A White Man's Religion?

Ministry in the urban context comes with its own set of challenges. Among them are the objections to Christianity that run deep within inner-city communities of color. As I pastor in a neighborhood made up largely of ethnic minorities, it is not uncommon for me to hear someone dismiss the Christian faith purely because it is perceived to be “the white man’s religion, meant to oppress ethnic minorities.” It is important to note that this characterization of Christianity is not completely unfounded.

For centuries, not all, but many, white western Christians have conquered, colonized and enslaved people of color all in the name of their God. The Nazis in Germany, who advocated for white supremacy, used the Bible and their faith to justify their actions. In the United States it is well documented that large groupings of Christians promoted slavery then segregation based on the narrative that black Americans were under the Biblical curse of Ham and therefore were not as valuable as their white masters or neighbors.

And yet, it is more than simply the history of white evangelicalism that makes this objection understandable. Consider the visual representations of Biblical characters produced by majority-culture Christian publishers. Almost every children’s Bible story, classical painting or portrait of Jesus makes the Christian faith appear as though it belongs solely to a blond-haired, blue-eyed people group of Scandinavian or English descent. What these images communicate, subtly and perhaps unintentionally, is that God is white, that He came for white people and that whites alone will be blessed and see victory over sin and death.

Therefore, what is most discouraging is not the objection to Christianity that is found in communities of color, but the fact that the objection is a false conclusion built upon the very real sins of Christ-followers of a lighter skin tone.

The truth of the Christian faith is that it began with a people in the Middle East, making their skin tone brown and not white. The Messiah who came to die and take away the sins of the world was born a Jewish man in an area between Syria, Jordan and Egypt, most likely making Him also someone of brown complexion. Perhaps the first Gentile convert to Christianity was an Ethiopian man who had black skin and is rumored to have been responsible for starting the first churches on the African continent. The elder board at the first church established in Antioch, where people were first called Christians, was made up of Middle Eastern brown-skinned men and a black-skinned man from the African territory of Niger. Many of the early church fathers and theologians who compiled the Bible, planted churches and developed Christian thought were brown-skinned North Africans (Tertullian, Origin, Athanasias, Augustine). Perhaps the most accurate claim to be made about the roots of the Christian faith is that it began with brown and black-skinned people.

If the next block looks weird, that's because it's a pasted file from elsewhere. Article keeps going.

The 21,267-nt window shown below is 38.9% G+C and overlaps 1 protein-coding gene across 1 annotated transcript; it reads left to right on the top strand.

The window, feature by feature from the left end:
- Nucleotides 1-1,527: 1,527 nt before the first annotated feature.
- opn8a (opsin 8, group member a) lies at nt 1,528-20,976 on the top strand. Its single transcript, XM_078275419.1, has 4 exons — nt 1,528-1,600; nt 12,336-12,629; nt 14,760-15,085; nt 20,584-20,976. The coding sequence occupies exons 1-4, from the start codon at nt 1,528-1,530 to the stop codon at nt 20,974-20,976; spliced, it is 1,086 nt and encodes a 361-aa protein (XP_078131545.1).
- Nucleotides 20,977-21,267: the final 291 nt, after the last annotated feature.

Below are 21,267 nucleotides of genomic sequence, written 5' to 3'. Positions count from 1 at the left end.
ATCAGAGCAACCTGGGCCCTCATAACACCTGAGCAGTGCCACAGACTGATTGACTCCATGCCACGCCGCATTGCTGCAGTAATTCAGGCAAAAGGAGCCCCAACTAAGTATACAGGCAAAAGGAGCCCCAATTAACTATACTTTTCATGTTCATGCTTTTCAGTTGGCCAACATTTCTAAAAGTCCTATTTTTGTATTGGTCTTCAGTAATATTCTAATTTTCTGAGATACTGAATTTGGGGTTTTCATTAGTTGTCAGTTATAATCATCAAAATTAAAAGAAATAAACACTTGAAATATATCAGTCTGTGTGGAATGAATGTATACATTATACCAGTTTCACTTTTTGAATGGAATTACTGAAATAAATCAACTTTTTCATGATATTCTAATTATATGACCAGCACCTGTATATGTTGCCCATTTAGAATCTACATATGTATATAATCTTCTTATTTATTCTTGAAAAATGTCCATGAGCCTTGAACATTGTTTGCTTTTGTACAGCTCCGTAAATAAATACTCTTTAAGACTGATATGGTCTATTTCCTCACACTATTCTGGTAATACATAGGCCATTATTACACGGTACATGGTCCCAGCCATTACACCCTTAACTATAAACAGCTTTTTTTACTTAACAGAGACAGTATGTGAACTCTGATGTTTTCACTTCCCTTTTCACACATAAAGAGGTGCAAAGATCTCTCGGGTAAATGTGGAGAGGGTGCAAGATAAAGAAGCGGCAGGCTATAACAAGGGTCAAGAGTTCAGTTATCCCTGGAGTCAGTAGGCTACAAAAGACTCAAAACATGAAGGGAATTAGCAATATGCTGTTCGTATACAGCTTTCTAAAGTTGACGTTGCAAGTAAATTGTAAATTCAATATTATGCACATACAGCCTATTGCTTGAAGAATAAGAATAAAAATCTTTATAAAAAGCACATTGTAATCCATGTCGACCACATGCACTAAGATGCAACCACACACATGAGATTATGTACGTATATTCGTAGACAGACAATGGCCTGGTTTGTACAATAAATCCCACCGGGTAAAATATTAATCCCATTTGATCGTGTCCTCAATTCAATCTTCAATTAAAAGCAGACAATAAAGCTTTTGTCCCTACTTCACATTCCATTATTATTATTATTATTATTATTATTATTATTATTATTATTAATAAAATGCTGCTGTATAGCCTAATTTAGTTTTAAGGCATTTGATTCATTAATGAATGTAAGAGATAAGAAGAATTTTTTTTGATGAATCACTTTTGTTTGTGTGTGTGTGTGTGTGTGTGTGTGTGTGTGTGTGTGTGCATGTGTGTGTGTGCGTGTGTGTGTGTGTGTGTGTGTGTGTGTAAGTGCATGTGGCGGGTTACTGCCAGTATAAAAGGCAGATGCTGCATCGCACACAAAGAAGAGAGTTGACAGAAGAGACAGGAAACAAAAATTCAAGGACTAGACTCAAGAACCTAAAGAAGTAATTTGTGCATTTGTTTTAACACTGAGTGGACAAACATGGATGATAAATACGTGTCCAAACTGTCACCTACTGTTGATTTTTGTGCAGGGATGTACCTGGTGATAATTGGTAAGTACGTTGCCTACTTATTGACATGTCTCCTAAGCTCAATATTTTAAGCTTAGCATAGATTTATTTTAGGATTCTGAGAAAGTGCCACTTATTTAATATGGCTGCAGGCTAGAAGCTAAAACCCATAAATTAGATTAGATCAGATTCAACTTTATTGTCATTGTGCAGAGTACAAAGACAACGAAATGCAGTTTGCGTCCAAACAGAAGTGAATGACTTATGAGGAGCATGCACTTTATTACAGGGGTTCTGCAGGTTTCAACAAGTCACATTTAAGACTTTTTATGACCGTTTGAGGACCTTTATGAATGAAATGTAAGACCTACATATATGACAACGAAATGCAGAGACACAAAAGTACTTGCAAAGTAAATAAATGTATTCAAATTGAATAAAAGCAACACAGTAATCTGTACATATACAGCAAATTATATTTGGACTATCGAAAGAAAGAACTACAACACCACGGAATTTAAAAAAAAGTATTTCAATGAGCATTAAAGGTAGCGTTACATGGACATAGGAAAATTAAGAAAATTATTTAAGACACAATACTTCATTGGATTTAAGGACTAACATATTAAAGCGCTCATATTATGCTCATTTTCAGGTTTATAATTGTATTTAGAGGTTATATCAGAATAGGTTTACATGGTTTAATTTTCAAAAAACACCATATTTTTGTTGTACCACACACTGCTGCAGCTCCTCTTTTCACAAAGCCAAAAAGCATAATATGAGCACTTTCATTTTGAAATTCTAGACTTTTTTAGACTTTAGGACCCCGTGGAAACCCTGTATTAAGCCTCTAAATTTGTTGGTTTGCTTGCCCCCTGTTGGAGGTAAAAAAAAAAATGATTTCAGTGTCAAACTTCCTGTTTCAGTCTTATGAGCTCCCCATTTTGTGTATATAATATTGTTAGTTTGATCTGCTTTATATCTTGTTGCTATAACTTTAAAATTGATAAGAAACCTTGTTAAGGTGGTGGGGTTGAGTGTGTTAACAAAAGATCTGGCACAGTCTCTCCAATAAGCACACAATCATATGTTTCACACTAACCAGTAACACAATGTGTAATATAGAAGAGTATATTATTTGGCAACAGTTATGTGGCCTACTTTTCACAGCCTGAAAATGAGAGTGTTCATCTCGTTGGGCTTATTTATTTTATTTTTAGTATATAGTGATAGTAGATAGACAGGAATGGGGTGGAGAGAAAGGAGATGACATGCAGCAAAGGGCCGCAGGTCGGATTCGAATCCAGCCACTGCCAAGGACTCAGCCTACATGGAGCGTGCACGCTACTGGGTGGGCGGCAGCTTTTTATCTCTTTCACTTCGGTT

The reality of Christianity is that God never wanted His family to be one ethne (people group) or skin tone, and the truth is that He will not stand for attempts to make it such. The book of Revelation gives us a picture of the Kingdom, which will be as He said. It is beautiful in its diversity, with people from every tribe, nation and tongue. The Christian faith is one for every man and woman that places their trust in Jesus, regardless of ethnicity and skin color. May we all work at proclaiming and displaying such a reality.

John M. Ames is the church planting pastor of what is now Faith Community Church in Providence, RI.